"He wants to play," Snitker said. "The guy is a ballplayer and he wants to play. I'm glad. He'll do a great job for us. It will be good for us to have him over there. ... It was a lot to process yesterday, and I get that."
While Phillips accepted the Braves' request to play third base, he declined to speak to reporters when approached Wednesday, a couple hours before making just his third career start at a position other than second base. He made two starts at shortstop for the Reds in 2006.
The Braves were unsuccessful in their attempt to trade Phillips before this past Monday's non-waiver Trade Deadline, but they will continue to attempt to move the four-time Gold Glove Award winner who has a partial no-trade clause that allows him to block a deal to 12 different clubs.
Snitker plans to utilize Phillips as his primary third baseman moving forward. This unexpected position switch was a product of all that transpired on Tuesday, when Albies was promoted from Triple-A Gwinnett and the Braves decided to end the experiment of using first baseman Freddie Freeman at third base.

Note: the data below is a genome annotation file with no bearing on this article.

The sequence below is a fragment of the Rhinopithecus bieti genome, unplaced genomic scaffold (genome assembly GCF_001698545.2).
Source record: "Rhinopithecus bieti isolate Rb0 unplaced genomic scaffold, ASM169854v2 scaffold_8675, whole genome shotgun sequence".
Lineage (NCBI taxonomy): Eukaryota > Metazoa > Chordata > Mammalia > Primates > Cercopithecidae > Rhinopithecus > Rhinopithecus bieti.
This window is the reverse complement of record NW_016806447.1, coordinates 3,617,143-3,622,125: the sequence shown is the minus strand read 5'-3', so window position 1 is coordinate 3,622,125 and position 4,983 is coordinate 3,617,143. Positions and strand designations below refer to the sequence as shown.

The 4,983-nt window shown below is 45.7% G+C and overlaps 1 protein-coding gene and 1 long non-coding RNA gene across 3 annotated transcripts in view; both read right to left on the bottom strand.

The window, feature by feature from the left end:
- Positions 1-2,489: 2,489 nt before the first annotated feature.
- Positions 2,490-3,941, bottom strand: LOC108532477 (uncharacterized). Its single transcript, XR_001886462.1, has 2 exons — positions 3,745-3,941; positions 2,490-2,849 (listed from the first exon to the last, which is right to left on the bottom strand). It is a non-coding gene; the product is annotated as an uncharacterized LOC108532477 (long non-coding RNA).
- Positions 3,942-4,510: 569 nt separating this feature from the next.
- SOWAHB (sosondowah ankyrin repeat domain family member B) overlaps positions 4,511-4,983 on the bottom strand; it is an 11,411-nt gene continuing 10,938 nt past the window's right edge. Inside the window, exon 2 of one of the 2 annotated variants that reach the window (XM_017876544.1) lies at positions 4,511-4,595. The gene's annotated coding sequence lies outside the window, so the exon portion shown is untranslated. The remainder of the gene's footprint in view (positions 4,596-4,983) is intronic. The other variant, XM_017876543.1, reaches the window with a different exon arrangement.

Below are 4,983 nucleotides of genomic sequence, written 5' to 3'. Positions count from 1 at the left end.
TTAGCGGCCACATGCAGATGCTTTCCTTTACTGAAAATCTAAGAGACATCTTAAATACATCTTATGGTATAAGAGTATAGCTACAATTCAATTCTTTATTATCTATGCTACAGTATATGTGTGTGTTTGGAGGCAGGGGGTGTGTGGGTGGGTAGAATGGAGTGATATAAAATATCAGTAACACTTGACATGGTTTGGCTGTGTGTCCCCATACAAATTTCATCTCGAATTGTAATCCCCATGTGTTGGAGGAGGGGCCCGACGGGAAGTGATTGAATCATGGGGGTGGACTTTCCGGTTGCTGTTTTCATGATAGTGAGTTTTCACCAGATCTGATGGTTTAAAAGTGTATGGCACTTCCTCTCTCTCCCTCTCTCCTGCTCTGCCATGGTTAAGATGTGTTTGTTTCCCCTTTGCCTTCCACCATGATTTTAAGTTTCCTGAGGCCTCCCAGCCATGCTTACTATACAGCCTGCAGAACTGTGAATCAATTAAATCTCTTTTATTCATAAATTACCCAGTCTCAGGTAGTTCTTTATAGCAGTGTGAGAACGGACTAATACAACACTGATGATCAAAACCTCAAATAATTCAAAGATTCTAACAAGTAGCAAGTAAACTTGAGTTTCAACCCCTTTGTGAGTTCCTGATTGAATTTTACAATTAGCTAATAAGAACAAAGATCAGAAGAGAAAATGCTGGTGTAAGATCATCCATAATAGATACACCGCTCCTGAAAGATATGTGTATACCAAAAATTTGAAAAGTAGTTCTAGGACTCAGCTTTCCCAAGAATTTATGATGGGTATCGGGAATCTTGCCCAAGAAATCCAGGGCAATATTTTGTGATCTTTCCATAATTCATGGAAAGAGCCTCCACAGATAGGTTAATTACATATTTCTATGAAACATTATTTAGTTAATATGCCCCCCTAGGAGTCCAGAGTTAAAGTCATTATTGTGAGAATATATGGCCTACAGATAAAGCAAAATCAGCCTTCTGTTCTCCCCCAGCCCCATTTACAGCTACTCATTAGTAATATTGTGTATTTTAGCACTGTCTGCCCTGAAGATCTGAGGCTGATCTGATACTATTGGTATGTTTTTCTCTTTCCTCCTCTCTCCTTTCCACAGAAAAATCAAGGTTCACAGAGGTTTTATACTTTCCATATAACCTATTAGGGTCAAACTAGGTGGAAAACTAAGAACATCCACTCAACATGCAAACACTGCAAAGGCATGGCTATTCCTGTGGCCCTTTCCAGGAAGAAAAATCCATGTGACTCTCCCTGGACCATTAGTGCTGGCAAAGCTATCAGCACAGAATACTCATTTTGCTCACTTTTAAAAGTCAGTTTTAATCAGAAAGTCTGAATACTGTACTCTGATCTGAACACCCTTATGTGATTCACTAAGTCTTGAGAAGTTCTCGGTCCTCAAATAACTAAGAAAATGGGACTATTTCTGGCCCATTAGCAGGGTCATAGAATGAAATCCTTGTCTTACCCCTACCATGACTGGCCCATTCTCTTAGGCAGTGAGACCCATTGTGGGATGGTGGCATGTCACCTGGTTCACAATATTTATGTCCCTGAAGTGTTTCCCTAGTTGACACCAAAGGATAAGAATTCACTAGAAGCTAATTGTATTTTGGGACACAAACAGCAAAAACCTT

While many Braves fans celebrated the promotion of Albies, who ranks as baseball's 19th-best prospect per MLBPipeline.com, the surprising revelation elicited different emotions for Phillips, who had to gather his thoughts before agreeing to the request to play third base, a position he played just once in his professional career, during a 2001 game for the Montreal Expos' Double-A affiliate in Harrisburg, Pa.
When Phillips arrived at SunTrust Park on Wednesday with his name already in the lineup as the starting third baseman, he told bench coach Terry Pendleton and third-base coach and infield guru Ron Washington he was ready to get familiar with the hot corner. These three worked together on the field for approximately 30 minutes before the start of batting practice.
As long as Dansby Swanson remains with Gwinnett and Johan Camargo continues serving as the starting shortstop, Phillips might actually prove to be a better option at third base than Sean Rodriguez or Danny Santana. In the process of learning the position, he can gain some versatility that could prove beneficial when he enters the free-agent market this winter.
"His hands, reaction and arm will play pretty well over there," Snitker said. "So going forward as he continues his career, this can do nothing but help him."
Mark Bowman has covered the Braves for MLB.com since 2001. This story was not subject to the approval of Major League Baseball or its clubs.